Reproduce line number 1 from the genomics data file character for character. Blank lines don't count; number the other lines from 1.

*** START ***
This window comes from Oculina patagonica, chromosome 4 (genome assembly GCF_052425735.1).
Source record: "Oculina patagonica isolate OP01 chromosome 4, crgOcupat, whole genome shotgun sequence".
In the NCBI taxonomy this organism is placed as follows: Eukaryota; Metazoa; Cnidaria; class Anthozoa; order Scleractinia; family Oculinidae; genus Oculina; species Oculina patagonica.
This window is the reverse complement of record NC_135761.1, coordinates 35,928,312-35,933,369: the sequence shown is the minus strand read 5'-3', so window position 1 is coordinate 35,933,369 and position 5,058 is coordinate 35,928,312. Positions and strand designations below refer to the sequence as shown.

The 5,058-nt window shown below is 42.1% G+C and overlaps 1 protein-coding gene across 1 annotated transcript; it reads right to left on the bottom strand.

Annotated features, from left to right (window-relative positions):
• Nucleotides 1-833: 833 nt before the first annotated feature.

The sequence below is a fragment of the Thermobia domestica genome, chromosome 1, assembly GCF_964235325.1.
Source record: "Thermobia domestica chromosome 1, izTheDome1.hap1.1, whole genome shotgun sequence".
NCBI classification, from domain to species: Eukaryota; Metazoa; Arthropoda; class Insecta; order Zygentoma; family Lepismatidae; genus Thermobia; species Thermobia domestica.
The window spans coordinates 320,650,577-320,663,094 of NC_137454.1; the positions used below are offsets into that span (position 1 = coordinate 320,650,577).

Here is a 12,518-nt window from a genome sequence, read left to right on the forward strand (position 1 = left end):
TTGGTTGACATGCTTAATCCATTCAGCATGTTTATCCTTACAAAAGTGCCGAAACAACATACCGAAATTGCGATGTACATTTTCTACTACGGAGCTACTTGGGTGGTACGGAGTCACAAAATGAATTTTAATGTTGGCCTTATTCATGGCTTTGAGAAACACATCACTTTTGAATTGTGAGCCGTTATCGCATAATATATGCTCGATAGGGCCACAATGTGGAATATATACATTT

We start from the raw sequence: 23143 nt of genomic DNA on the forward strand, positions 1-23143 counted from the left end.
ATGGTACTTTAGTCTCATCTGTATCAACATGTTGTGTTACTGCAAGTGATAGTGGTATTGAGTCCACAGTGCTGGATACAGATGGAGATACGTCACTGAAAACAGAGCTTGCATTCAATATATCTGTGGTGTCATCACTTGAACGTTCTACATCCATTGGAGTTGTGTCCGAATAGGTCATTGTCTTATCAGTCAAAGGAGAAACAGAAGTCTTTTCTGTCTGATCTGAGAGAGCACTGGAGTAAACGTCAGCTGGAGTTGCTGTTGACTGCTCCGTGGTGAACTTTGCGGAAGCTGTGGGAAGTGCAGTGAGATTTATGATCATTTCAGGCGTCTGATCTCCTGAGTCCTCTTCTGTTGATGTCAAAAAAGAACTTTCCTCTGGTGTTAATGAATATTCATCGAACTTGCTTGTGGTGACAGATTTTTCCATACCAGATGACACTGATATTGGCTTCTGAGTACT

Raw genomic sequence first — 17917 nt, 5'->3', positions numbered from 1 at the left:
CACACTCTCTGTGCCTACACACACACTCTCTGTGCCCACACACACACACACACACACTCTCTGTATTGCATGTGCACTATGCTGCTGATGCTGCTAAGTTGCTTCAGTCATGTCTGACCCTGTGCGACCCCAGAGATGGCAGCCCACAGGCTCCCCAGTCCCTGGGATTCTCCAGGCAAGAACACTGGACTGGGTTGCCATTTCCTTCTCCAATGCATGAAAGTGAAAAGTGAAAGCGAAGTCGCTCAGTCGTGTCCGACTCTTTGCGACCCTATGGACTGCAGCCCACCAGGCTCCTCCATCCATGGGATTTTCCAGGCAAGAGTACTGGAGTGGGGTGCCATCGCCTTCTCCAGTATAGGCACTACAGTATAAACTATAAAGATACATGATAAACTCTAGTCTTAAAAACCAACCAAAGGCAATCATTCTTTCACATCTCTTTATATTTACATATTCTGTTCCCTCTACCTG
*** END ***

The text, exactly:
This window comes from Oculina patagonica, chromosome 4 (genome assembly GCF_052425735.1).